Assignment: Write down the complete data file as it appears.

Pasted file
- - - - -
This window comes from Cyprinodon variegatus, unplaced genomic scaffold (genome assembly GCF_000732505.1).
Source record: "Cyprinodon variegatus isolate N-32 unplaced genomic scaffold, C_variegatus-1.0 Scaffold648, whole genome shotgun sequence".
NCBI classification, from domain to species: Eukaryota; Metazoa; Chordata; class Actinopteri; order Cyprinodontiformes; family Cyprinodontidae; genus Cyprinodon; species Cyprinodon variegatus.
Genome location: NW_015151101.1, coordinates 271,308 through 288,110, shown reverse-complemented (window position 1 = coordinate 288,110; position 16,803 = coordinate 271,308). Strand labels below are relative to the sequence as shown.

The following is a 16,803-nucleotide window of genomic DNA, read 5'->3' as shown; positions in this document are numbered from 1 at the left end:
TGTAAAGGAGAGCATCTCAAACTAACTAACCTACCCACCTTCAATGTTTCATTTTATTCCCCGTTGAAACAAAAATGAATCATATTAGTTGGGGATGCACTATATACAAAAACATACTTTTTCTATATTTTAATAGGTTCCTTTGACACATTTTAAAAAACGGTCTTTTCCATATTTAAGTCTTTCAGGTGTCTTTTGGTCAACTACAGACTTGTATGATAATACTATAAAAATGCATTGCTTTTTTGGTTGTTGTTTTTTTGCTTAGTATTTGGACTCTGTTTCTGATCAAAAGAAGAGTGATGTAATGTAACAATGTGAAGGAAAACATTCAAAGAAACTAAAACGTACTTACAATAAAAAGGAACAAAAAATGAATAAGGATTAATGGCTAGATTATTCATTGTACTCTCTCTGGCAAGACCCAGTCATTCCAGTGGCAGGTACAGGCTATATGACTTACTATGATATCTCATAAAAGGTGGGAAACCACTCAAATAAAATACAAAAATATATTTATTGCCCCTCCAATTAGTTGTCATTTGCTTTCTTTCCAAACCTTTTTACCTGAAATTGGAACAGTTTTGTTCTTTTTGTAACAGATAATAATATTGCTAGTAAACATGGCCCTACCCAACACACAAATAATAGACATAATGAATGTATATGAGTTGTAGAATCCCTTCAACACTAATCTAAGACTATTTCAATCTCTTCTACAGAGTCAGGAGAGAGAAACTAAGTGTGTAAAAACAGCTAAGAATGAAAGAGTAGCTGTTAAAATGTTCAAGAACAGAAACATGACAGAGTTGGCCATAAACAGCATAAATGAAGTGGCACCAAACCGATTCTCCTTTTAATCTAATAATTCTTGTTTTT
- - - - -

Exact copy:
This window comes from Cyprinodon variegatus, unplaced genomic scaffold (genome assembly GCF_000732505.1).
Source record: "Cyprinodon variegatus isolate N-32 unplaced genomic scaffold, C_variegatus-1.0 Scaffold648, whole genome shotgun sequence".
NCBI classification, from domain to species: Eukaryota; Metazoa; Chordata; class Actinopteri; order Cyprinodontiformes; family Cyprinodontidae; genus Cyprinodon; species Cyprinodon variegatus.
Genome location: NW_015151101.1, coordinates 271,308 through 288,110, shown reverse-complemented (window position 1 = coordinate 288,110; position 16,803 = coordinate 271,308). Strand labels below are relative to the sequence as shown.

The following is a 16,803-nucleotide window of genomic DNA, read 5'->3' as shown; positions in this document are numbered from 1 at the left end:
TGTAAAGGAGAGCATCTCAAACTAACTAACCTACCCACCTTCAATGTTTCATTTTATTCCCCGTTGAAACAAAAATGAATCATATTAGTTGGGGATGCACTATATACAAAAACATACTTTTTCTATATTTTAATAGGTTCCTTTGACACATTTTAAAAAACGGTCTTTTCCATATTTAAGTCTTTCAGGTGTCTTTTGGTCAACTACAGACTTGTATGATAATACTATAAAAATGCATTGCTTTTTTGGTTGTTGTTTTTTTGCTTAGTATTTGGACTCTGTTTCTGATCAAAAGAAGAGTGATGTAATGTAACAATGTGAAGGAAAACATTCAAAGAAACTAAAACGTACTTACAATAAAAAGGAACAAAAAATGAATAAGGATTAATGGCTAGATTATTCATTGTACTCTCTCTGGCAAGACCCAGTCATTCCAGTGGCAGGTACAGGCTATATGACTTACTATGATATCTCATAAAAGGTGGGAAACCACTCAAATAAAATACAAAAATATATTTATTGCCCCTCCAATTAGTTGTCATTTGCTTTCTTTCCAAACCTTTTTACCTGAAATTGGAACAGTTTTGTTCTTTTTGTAACAGATAATAATATTGCTAGTAAACATGGCCCTACCCAACACACAAATAATAGACATAATGAATGTATATGAGTTGTAGAATCCCTTCAACACTAATCTAAGACTATTTCAATCTCTTCTACAGAGTCAGGAGAGAGAAACTAAGTGTGTAAAAACAGCTAAGAATGAAAGAGTAGCTGTTAAAATGTTCAAGAACAGAAACATGACAGAGTTGGCCATAAACAGCATAAATGAAGTGGCACCAAACCGATTCTCCTTTTAATCTAATAATTCTTGTTTTT